The acquired/drug-induced Long QT Syndrome (aLQTS) is both a threat to public health and a major stumbling block for drug development [1-3]. It is most often caused through unintended block of the cardiac repolarizing potassium channel, IKr, encoded by the Human Ether-a-go-go Related Gene (hERG) [4]. hERG is susceptible to inhibition by even transient exposure to a diverse array of common therapeutic compounds, including antihistamines, antidepressants, antibiotics, antiemetics, and antiarrhythmics which in turn provokes the life-threatening cardiac arrhythmia torsades de pointes in predisposed individuals. Indeed, several successful drugs (e.g., cisapride, seldane) had to be withdrawn from the market due to arrhythmia development caused by this mechanism [5-8]. Previous studies have shown that Ikr can be protected from block by known hERG antagonists through the activity of the K+ channel regulator 1 (KCR1) protein, which was characterized as an enzyme that is likely to function in the cellular glycosylation pathway[9, 10]. This finding led to a hypothesis that identification of a small molecule that mimics the activity of KCR1 and diminishes Ikr block by known hERG inhibitors may lead to the development of a co-drug to protect against the development of the aLQTS. Compounds that exhibit such activity would be expected to include neutral antagonists that bind to the same site as hERG blockers but do not favor the "blocked conformation" of the pore, hERG agonists that competitively bind to the same site as hERG inhibitors, or compounds that prevent the access of a hERG inhibitor to its cognate binding site at the intracellular aspect of the pore region. High-throughput methods are used to:

1. Screen a library of 305,722 compounds for agents that increase the IC70 of the well-characterized hERG inhibitor, dofetilide, using a high-throughput Tl+ flux assay [11-13]. The Tl+ ion serves as a surrogate for K+ flux, and, when bound to a dye, produces a fluorescent signal that is monitored in real time by a fluorescence imaging plate reader. A robust and reproducible assay in 384-well format has been developed to show a dose-dependent signal in response to dofetilide and tolerance to the compound vehicle, DMSO. Completion of a preliminary screen using 3,520 compounds demonstrated that the assay is ready to identify chemical compounds that alter the response of Ikr to dofetilide [14-17].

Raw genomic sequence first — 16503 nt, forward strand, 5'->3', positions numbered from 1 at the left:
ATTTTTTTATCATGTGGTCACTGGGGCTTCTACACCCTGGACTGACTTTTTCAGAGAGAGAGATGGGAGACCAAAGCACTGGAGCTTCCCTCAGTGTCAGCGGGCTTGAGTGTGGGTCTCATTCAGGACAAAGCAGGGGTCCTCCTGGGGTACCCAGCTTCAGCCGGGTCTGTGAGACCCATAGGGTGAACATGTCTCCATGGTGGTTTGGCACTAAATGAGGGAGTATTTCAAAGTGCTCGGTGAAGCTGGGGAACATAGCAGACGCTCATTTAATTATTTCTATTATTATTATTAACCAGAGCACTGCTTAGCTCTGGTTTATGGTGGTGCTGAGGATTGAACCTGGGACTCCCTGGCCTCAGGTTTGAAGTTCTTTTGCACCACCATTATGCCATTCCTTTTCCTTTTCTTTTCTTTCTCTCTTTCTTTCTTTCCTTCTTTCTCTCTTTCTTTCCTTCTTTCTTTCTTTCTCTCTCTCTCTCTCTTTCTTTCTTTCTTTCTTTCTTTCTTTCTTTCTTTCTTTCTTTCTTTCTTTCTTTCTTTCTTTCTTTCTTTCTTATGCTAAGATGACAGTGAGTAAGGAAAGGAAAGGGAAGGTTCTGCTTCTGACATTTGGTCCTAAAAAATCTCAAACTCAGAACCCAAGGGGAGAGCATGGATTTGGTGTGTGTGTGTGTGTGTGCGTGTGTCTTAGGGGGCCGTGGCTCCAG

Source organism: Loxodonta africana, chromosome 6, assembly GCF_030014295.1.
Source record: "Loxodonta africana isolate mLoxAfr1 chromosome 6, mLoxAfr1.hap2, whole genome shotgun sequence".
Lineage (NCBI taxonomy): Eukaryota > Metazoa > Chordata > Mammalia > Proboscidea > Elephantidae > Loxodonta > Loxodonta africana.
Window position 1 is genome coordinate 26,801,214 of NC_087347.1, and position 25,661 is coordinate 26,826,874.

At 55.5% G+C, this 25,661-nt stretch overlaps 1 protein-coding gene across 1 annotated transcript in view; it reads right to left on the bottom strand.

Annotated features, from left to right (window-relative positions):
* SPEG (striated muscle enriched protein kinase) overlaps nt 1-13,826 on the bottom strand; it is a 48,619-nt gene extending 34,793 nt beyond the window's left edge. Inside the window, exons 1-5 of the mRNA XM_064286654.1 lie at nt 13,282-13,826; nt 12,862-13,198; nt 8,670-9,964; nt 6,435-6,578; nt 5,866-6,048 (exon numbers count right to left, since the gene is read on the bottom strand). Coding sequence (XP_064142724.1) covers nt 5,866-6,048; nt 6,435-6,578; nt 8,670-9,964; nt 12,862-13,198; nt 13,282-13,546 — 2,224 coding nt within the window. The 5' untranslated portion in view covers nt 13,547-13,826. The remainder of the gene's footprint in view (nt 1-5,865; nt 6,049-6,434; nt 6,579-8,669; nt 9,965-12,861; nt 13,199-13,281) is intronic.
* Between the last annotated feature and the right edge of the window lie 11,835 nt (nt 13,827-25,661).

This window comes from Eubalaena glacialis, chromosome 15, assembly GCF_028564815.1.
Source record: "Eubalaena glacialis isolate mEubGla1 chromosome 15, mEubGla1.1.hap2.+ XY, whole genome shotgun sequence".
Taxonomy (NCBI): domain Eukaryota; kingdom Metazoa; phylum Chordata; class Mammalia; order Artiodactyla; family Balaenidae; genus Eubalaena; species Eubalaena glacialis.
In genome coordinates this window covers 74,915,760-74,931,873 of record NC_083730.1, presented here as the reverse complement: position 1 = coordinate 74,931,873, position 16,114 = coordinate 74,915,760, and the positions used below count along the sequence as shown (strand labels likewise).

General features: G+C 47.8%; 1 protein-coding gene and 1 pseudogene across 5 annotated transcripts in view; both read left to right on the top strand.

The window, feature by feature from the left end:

2. Determine if the isolated hits also affect the IC70 of a range of drugs with divergent chemical structures (moxifloxacin, clozapine[18], droperidol [5-6,19-21]) and clinical applications in the Tl+ flux assay.

These findings will be validated through standard patch-clamp assays. Structure Activity Relationship (SAR) studies will be initiated around the most interesting chemical scaffolds.

The development of a small molecule chemical agent that could be safely co-administered with clinically useful pharmaceuticals to protect susceptible patients from hERG inhibitors and the subsequent development of arrhythmias would improve public health and greatly facilitate the drug discovery process.


Principle of the assay

Tl+ is permeable through potassium channels. The thallium-sensitive dye is loaded into cells and exhibits very low basal fluorescence in the absence of Tl+. Upon depolarization of cells expressing potassium channels, in this case, human ether-a-go-go-related gene (hERG) channels, extracellular Tl+ flux into cells through activated hERG channels. The binding to Tl+ causes increase in fluorescence. If activity of hERG is potentiated by a test compound, the fluorescent signal increases; however, when the hERG channel is blocked by a test compound, low or no increase of the fluorescent signal is observed.

1. Defective drugs. adrugrecall.com. 2005. (Available at URL: http://www.adrugrecall.com/seldane/seldane.html )
2. Alexandrou AJ, Duncan RS, Sullivan A, Hancox JC, Leishman DJ, Witchel HJ, Leaney JL. Mechanism of hERG K+ channel blockade by the fluoroquinolone antibiotic moxifloxacin. British Journal of Pharmacology. 2006. 147:905-916, PMID: 16474415.
3. Carmeliet E. Voltage- and time-dependent block of the delayed K+ current in cardiac myocytes by dofetilide. The Journal of pharmacology and experimental therapeutics. 1992. 262 (2): 809-17, PMID: 1501123